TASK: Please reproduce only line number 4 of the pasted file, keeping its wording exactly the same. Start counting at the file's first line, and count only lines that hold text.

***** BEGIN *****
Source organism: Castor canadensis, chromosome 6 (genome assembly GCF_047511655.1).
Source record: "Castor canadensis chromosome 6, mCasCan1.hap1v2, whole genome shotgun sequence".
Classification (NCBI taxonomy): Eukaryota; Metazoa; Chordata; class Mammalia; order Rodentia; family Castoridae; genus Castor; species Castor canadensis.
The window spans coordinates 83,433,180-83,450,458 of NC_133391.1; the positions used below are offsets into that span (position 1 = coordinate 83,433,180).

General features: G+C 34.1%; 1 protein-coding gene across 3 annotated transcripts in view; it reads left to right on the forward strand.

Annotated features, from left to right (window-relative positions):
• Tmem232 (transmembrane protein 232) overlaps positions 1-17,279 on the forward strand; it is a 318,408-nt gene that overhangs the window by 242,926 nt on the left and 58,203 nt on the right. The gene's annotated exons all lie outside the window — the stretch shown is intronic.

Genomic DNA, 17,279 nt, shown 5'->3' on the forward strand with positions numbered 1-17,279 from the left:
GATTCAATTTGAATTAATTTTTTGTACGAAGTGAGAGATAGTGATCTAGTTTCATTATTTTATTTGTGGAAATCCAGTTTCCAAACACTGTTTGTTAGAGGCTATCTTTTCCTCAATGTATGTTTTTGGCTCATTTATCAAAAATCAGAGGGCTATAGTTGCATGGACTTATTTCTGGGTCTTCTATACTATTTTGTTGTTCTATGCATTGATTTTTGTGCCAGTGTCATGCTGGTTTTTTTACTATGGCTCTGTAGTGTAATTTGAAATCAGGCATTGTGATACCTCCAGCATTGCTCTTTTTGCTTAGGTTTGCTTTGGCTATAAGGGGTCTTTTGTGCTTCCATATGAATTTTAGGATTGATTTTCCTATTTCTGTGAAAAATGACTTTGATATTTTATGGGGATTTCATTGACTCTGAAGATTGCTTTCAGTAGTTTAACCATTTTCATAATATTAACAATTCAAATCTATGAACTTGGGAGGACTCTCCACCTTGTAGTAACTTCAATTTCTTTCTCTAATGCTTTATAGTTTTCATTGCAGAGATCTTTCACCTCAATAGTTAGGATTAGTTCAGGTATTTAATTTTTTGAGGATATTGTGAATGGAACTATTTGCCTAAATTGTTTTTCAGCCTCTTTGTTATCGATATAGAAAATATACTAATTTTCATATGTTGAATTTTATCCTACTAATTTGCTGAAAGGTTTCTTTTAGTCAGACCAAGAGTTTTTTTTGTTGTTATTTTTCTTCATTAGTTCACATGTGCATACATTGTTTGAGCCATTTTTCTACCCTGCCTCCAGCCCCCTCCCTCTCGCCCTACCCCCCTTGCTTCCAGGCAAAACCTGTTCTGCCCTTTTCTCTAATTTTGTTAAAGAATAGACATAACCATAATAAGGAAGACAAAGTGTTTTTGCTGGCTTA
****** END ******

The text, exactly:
The window spans coordinates 83,433,180-83,450,458 of NC_133391.1; the positions used below are offsets into that span (position 1 = coordinate 83,433,180).